It will be Democrat vs. Democrat in many California elections if the “open primary” initiative is enacted by voters, a new study says.
The measure, Proposition 14 on the June ballot, is being pushed by Gov. Schwarzenegger as a means of ending partisan bickering and political gridlock in Sacramento.
Flickr photo by Denise Cross
As the theory goes, the Legislature doesn’t address the state’s critical problems because it’s made up of ideologues of the far left and ultra-right who were elected to safe seats in gerrymandered districts.
The measure would ban partisan primaries, allowing voters to cast their ballots for either Democrats or Republicans, in effect, making the primary a mirror of the general election. In the end, more moderate, compromise-oriented lawmakers will win office, advocates say.
The Center for Governmental Studies says the measure’s passage would likely mean that more than 30 percent of the time, general elections in California congressional, state Senate and Assembly races will pit two Democrats against one another. Republican contenders will have been driven out in the primary, the CGS study says. That’s because Democrats have a big registration advantage over Republicans in so many districts in the Golden State.
“Under Prop. 14, voters in many cases will have a choice between two members of the same party – most likely Democrats – in November general elections,” said Bob Stern, president of Los Angeles-based CGS. Registration disparities are so pronounced that redistricting – de-gerrymandering, as it were – won’t have much effect, he said in a statement.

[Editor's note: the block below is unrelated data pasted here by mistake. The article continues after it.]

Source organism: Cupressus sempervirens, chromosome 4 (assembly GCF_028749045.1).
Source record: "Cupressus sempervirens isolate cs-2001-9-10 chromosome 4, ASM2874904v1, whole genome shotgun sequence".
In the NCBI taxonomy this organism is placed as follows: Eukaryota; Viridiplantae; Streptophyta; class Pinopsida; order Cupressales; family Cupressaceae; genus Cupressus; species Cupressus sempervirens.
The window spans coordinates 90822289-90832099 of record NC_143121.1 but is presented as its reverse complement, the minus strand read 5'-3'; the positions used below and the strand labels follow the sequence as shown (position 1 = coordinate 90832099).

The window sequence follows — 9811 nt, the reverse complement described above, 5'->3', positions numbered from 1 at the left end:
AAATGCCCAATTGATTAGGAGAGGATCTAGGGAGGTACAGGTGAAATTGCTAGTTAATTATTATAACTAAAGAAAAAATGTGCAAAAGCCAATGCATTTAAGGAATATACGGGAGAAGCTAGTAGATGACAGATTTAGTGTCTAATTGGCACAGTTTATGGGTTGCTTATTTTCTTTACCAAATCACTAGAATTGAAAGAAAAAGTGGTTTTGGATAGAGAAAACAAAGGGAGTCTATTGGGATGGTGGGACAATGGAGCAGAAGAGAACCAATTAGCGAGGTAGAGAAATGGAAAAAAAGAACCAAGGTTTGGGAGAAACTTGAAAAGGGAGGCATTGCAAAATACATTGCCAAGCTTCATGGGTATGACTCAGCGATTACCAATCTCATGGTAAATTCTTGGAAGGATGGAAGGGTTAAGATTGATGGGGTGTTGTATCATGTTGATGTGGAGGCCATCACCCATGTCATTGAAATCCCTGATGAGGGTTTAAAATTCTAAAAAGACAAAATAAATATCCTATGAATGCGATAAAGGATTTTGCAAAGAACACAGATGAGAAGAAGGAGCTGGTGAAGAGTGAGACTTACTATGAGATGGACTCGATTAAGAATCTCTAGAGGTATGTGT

The open primary measure also will drive up campaign spending, the study says. That’s because candidates will have to mount competitive efforts both in the primary and the general election. Today, many candidates get only token opposition in their party’s primary.
The new system will return California’s system of elections to something similar to the one in effect for the first half of the 20th century. Under a system modified in 1954 and finally abolished in 1959, candidates were allowed to “cross file” in the partisan primaries of the day.
A Republican could run in both the GOP and the Democratic primaries, and vice versa, as the late Joseph P. Harris wrote in his 1961 book, “California Politics.” If a candidate managed to win both parties’ primaries, he ran unopposed in the general election.
As Harris wrote, cross-filing allowed the GOP to dominate the state’s politics for decades even though Republican voters were outnumbered by Democrats. The great Earl Warren, the very model of a moderate centrist governor, was a product of the system – a Republican, he routinely also ran in Democratic primaries. But so did one of the most partisan politicians California ever produced – Richard Nixon.
In his congressional and U.S. Senate campaigns, Nixon not only cross-filed, but sought to conceal that he was a Republican from Democrats, signing targeted campaign mail, “Dear Fellow Democrat.”